Percutaneous Tibial Nerve Stimuation (PTNS) is a low-risk, non-surgical treatment. PTNS works by indirectly providing electrical stimulation to the nerves responsible for bladder and pelvic floor function. During PTNS treatment, the patient’s foot is comfortably elevated and supported. Also during treatment, a slim needle electrode is placed near the nerve at the ankle known as the tibial nerve. A device known as the Urgent PC Stimulator is connected to the electrode and sends mild electrical pulses to the tibial nerve. These impulses travel to the sacral nerve plexus, the group of nerves at the base of the spine responsible for bladder function. Continue reading
The FDA approved medications, or drugs, currently available on the U.S. market for the treatment of urinary incontinence are for a specific condition called overactive bladder (OAB). Some are also used for OAB with urge urinary incontinence (UUI). You may have seen advertisements on television or in magazines for these medications. Most of the prescription drugs for OAB partially calm the bladder muscles that cause abnormal contractions, thereby reducing the frequency and severity of the overwhelming urge to urinate. Some of these drugs may also increase the bladder’s capacity to hold urine and delay the initial urge to void. This class of drugs is referred to as antimuscarinics.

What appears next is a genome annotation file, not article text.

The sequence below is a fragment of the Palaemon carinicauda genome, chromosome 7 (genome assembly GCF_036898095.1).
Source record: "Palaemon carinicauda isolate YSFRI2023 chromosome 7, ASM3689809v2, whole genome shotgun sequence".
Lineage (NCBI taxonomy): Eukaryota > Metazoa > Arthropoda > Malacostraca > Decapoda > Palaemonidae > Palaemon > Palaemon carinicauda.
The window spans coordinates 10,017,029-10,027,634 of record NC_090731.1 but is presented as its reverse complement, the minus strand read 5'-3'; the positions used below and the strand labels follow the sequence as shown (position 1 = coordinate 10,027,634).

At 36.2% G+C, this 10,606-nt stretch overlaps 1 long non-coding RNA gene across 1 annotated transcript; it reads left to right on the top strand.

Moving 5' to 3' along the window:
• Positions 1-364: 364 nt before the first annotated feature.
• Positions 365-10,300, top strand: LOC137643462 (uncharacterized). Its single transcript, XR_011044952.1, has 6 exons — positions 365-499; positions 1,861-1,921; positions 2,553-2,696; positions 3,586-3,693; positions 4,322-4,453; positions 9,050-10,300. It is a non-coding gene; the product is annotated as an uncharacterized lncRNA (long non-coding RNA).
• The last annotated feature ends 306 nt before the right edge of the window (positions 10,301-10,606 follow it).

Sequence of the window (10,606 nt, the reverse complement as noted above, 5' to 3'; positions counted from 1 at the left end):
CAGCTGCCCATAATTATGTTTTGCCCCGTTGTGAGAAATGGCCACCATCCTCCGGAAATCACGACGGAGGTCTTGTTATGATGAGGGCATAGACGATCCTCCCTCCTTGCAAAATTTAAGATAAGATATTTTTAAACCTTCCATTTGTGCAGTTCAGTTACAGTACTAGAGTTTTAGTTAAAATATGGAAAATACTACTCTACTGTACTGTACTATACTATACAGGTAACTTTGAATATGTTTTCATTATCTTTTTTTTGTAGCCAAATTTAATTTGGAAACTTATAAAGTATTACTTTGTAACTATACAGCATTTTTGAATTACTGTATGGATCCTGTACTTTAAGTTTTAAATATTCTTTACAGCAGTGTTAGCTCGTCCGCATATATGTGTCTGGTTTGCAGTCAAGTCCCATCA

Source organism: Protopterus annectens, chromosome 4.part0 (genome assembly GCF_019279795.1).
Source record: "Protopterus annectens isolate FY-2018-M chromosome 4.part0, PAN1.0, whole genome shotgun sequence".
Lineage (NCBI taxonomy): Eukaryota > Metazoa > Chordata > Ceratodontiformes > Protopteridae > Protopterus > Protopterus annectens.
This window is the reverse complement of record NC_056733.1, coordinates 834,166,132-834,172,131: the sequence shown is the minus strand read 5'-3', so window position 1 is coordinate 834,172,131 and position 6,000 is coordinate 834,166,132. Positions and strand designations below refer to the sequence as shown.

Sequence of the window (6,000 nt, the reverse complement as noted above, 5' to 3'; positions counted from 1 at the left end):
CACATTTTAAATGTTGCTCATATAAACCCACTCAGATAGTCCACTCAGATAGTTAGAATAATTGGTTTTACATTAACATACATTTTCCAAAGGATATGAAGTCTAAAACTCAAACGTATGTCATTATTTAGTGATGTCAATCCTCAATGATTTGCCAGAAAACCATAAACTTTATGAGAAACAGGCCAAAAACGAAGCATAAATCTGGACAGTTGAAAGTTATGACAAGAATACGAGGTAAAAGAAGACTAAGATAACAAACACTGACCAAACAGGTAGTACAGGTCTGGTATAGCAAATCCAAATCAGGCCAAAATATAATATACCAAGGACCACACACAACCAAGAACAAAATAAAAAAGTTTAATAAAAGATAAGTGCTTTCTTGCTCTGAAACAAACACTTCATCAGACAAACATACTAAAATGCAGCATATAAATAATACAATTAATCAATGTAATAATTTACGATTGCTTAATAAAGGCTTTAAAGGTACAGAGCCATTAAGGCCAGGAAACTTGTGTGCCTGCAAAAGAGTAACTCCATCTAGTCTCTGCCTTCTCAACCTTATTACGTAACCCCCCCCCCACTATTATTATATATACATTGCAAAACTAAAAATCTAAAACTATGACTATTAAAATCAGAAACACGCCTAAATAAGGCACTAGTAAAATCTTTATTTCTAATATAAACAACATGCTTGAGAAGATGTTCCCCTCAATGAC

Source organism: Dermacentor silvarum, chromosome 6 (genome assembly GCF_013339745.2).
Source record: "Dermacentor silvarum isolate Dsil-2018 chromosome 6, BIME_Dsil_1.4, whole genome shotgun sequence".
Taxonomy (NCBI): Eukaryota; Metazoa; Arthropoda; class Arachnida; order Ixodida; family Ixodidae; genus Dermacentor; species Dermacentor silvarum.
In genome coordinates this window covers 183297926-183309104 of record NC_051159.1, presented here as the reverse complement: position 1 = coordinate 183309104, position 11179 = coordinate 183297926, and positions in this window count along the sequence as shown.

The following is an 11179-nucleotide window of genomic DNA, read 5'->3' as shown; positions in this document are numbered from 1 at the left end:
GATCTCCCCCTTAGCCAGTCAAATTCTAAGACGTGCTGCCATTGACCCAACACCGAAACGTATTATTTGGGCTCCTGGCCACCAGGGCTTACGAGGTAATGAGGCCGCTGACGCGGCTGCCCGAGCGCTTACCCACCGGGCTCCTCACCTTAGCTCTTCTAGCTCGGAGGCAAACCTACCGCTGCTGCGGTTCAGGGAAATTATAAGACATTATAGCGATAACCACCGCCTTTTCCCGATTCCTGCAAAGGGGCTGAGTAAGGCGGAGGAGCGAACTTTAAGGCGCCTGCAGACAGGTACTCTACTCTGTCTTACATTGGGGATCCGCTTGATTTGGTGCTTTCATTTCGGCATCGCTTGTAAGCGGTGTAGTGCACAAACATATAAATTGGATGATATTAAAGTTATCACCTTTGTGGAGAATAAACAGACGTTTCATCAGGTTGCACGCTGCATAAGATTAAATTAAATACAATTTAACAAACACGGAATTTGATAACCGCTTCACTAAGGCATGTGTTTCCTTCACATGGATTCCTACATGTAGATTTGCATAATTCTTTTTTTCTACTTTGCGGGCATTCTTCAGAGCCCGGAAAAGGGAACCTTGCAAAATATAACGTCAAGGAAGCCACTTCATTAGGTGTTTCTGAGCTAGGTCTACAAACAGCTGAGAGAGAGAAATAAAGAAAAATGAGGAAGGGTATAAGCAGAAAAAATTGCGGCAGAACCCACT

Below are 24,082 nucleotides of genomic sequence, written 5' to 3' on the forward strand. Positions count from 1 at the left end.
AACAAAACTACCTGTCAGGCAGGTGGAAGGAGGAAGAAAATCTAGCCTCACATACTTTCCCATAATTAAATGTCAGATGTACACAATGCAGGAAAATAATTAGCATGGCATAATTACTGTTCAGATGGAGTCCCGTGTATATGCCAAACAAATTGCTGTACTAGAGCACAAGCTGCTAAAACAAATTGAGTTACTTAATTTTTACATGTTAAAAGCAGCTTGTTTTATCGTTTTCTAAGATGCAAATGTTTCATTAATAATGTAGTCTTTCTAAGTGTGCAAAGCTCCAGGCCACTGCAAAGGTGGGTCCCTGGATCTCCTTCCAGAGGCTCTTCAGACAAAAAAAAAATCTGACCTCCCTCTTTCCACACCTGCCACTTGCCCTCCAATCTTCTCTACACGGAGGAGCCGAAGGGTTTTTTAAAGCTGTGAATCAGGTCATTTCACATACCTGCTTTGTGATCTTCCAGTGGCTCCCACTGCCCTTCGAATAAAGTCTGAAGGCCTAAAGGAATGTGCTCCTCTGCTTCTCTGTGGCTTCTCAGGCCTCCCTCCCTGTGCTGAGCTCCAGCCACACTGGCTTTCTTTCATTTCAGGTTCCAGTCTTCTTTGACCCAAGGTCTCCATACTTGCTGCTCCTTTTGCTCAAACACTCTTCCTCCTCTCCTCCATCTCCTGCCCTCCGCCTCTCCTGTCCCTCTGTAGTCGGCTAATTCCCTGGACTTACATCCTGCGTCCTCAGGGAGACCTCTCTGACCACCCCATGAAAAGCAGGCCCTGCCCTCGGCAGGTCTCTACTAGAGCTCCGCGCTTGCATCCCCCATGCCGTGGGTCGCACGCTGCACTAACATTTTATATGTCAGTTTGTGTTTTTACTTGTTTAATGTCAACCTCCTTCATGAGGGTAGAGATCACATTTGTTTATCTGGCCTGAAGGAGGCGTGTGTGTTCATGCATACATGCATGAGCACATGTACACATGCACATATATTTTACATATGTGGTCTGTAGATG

There are a number of foods and drinks that most people eat or drink every day that can irritate the lining of your bladder. We call these bladder irritants. These foods and drinks may cause people with sensitive bladders to have to go to the bathroom more often and need to get to the bathroom sooner. Sometimes this may cause incontinence.
An easy way to check if any food or drink is causing bladder problems is to do a special diet, called an “elimination diet”. Stop eating and drinking all the foods and drinks listed in our “10 Bladder Irritants You Can Avoid” below for two weeks. Also take out any other foods or drinks that you think may be causing a problem.Continue reading